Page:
The example is certainly simplified—credit cards have variable interest rates, the amounts might change depending on how many cards you have, and it assumes you don't take on any more credit card debt. But even with all that in mind, and assuming you're paying over $1,000 in DMP fees, it still shows how someone might save almost $7,000 compared to paying off the debt on their own.

Additional DMP Insights and Factors That Can Affect DMP Costs

Speaking with a credit counselor—or interviewing several counselors to find one you like—is the only way to know whether a DMP is an option and how much it might save you. But here are a few more industry facts and figures that can give you insight into when a DMP might be a good idea.

  • Setup and monthly fees can range. The setup fee can be as high as $50, and monthly costs can be up to $75 in some states. MMI says their 2022 averages were $33 for setup fees and $24 for monthly fees—we used those numbers in the example above.
  • Some people get fee waivers. If you have trouble affording the DMP fees, you might qualify for a fee waiver or reduction.
  • People often start with about $18,000 in debt. The $18,000 figure above is in line with what both MMI and GreenPath report. However, many people include multiple credit cards in their DMP—GreenPath says the average is five debts.
  • Interest rate reductions can vary. You might see your accounts' average interest rates drop to around 7% to 10%. But each of your creditors might offer different rates and there's no guarantee they'll lower your rate.
  • It often takes less than four years to complete a DMP. Most DMPs are set up so you'll repay all the included debts within three to five years. On average, MMI's clients who successfully completed their DMPs in 2022 took a little under four years. GreenPath's clients that completed their plans in February 2023 took an average of three-and-a-half years.

MMI also reportedly saw clients' credit scores increase by an average of 90 points from the start to the end of their DMP. Although the score increase might not be entirely attributable to the DMP, the higher credit score could lead to significant savings. If you think a DMP could help prevent you from missing payments or, worse, defaulting on your credit card, saving yourself from severe credit score harm could be a major added benefit.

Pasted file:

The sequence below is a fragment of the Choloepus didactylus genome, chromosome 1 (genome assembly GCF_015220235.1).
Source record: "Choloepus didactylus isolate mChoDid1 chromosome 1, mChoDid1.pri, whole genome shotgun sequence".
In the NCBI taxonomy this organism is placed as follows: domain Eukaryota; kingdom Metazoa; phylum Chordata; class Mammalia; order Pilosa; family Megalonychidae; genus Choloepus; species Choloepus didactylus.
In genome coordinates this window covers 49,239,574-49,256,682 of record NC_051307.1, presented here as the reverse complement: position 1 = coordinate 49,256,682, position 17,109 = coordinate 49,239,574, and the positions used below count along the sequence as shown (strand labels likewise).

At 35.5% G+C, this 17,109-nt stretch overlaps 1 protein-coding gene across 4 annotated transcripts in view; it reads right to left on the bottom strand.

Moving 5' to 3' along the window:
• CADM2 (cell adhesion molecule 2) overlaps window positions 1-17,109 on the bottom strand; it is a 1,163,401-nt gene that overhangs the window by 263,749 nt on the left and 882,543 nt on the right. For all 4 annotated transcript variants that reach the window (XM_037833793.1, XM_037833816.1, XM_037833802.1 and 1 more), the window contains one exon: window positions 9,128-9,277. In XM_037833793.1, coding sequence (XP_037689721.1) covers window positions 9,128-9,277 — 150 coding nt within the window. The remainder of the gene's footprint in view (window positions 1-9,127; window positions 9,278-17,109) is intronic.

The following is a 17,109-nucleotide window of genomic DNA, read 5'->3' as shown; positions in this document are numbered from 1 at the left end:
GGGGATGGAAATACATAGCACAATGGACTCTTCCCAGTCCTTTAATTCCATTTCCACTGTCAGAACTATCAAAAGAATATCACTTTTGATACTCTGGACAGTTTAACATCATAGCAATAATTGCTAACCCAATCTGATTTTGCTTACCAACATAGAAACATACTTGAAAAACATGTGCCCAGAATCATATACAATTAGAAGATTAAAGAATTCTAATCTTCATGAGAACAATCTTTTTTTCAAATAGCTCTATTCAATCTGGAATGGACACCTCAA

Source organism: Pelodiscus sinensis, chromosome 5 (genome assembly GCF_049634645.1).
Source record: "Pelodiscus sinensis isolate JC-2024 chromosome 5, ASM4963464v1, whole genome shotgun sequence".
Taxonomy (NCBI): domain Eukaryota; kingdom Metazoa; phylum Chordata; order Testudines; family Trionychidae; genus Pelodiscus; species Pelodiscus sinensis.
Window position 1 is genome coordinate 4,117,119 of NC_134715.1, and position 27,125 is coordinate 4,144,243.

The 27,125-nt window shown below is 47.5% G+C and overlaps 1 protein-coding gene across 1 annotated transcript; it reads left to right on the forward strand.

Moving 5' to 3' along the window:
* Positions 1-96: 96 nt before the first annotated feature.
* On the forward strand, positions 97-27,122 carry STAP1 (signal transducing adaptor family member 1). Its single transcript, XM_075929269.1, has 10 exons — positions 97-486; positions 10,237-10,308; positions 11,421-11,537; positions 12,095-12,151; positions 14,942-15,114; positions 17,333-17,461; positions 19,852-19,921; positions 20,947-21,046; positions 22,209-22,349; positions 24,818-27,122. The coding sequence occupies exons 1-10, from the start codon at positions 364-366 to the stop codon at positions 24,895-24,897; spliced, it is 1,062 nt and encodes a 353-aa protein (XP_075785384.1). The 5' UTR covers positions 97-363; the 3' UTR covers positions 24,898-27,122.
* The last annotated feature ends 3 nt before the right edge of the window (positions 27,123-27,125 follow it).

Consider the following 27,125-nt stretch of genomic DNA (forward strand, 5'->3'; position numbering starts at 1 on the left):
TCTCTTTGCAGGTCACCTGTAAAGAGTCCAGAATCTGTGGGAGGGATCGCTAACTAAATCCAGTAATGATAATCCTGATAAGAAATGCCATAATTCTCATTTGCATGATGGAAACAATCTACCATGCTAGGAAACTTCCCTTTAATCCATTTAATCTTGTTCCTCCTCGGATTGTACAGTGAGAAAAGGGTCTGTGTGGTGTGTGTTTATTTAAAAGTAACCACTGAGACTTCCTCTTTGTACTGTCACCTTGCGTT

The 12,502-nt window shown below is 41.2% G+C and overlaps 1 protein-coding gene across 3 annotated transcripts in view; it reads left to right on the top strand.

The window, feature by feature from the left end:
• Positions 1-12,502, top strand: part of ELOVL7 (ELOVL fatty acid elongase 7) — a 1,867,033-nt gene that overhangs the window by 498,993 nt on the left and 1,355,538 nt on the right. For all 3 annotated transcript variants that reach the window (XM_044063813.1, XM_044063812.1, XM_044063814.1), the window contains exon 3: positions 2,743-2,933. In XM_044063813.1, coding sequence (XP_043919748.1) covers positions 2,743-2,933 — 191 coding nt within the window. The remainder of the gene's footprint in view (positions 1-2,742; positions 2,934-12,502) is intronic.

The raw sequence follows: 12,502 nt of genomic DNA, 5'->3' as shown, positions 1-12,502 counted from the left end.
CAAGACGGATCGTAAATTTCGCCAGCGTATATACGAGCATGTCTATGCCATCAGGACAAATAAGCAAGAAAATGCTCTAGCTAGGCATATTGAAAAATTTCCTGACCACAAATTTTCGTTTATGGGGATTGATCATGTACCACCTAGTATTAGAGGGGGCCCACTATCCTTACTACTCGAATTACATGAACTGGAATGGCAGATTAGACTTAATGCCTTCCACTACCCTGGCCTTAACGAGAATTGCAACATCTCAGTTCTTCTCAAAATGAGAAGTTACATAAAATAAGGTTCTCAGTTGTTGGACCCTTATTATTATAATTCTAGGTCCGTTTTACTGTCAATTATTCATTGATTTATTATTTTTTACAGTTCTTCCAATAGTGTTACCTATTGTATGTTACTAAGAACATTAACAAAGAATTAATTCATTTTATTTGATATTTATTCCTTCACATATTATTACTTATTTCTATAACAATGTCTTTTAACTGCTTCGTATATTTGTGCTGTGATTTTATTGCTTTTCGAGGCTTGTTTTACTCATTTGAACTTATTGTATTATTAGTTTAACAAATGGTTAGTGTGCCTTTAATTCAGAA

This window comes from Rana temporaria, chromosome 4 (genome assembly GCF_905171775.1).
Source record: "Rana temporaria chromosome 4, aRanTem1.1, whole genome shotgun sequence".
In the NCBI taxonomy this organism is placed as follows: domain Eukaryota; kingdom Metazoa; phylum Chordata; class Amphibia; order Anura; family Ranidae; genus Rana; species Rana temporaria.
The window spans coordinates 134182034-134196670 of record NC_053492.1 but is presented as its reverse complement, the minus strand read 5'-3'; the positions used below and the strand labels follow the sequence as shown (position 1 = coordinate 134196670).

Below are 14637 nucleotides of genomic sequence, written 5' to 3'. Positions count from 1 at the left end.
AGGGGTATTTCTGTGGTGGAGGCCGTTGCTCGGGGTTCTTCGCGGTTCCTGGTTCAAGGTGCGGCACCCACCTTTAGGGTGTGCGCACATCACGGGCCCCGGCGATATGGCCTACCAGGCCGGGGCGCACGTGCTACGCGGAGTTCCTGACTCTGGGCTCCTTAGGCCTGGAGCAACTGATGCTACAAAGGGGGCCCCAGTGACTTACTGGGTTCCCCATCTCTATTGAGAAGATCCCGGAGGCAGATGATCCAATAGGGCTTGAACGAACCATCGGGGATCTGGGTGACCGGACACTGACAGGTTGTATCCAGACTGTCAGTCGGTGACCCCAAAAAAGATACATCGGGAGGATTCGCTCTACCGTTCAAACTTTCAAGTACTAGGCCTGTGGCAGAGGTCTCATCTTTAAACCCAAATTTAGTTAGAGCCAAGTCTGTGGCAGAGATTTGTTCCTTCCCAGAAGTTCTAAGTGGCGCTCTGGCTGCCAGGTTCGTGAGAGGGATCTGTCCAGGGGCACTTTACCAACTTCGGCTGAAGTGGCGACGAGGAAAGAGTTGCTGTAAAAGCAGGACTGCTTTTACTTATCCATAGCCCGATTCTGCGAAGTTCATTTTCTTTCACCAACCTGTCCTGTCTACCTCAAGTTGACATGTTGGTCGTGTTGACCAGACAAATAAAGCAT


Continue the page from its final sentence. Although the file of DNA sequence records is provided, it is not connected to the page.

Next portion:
Pros and Cons of Debt Management Plans

Even though DMPs help some people save money, they're not always the right fit. If you can't afford to pay off your debts, even with reduced interest rates, then bankruptcy might be on the table as a last-resort option. Or, if you think you can manage other credit card payoff strategies on your own, such as a balance transfer card with a promotional 0% introductory rate, you might have more flexibility if you don't use a DMP.

A credit counselor should discuss your options with you, but here are some of the important pros and cons of DMPs to consider.

Pros of DMPs

  • Potentially lower interest rates: The lower rates can help lower your monthly bill. Or, if you pay the same amount, more of your payment will go toward paying off your principal balance.
  • Waived credit card fees: If you owe credit card fees, your counselor might be able to save you money by getting your credit card issuer to waive them.
  • Bring past-due accounts current: Rather than having to pay your entire past-due amount at once, your creditors might agree to bring your past-due accounts current after you make several on-time DMP payments.
  • Fewer monthly bills: You'll only have to make one payment to the counseling agency rather than several credit card payments.
  • A plan you can follow: You'll know exactly how much you have to pay each month and when the debt will be paid off. And you'll have a professional you can speak with if you have questions or problems.

Cons of DMPs

  • Only some debts are eligible: DMPs are generally for credit cards, although you might be able to include certain other debts. You often can't add a secured loan, such as an auto loan, to your DMP. Also, even with credit cards, the creditors don't have to offer any benefits or agree to put your account into the DMP.
  • Can't use credit cards: You won't be able to use or open a credit card while paying off your DMP. You'll also have to close all the cards in your DMP, although sometimes you can keep one open for emergencies.
  • Fees apply: Even if the savings outweigh the fees for many people, review your DMP offer and make sure it'll benefit you. If you can use alternative strategies to pay off your debt, lower your interest rate or save money, they might cost you less overall.

Review Your Credit Reports and Debts

A credit counselor will want to review your debts and budget, but you can also take this important first step on your own. Get a copy of your free credit report from Experian and look over all your accounts with balances. Then review your credit card and loan statements to determine how much you have to pay each month and the debts' interest rates. From there, you can start comparing different strategies for paying off debt, including using a DMP to pay off your credit cards.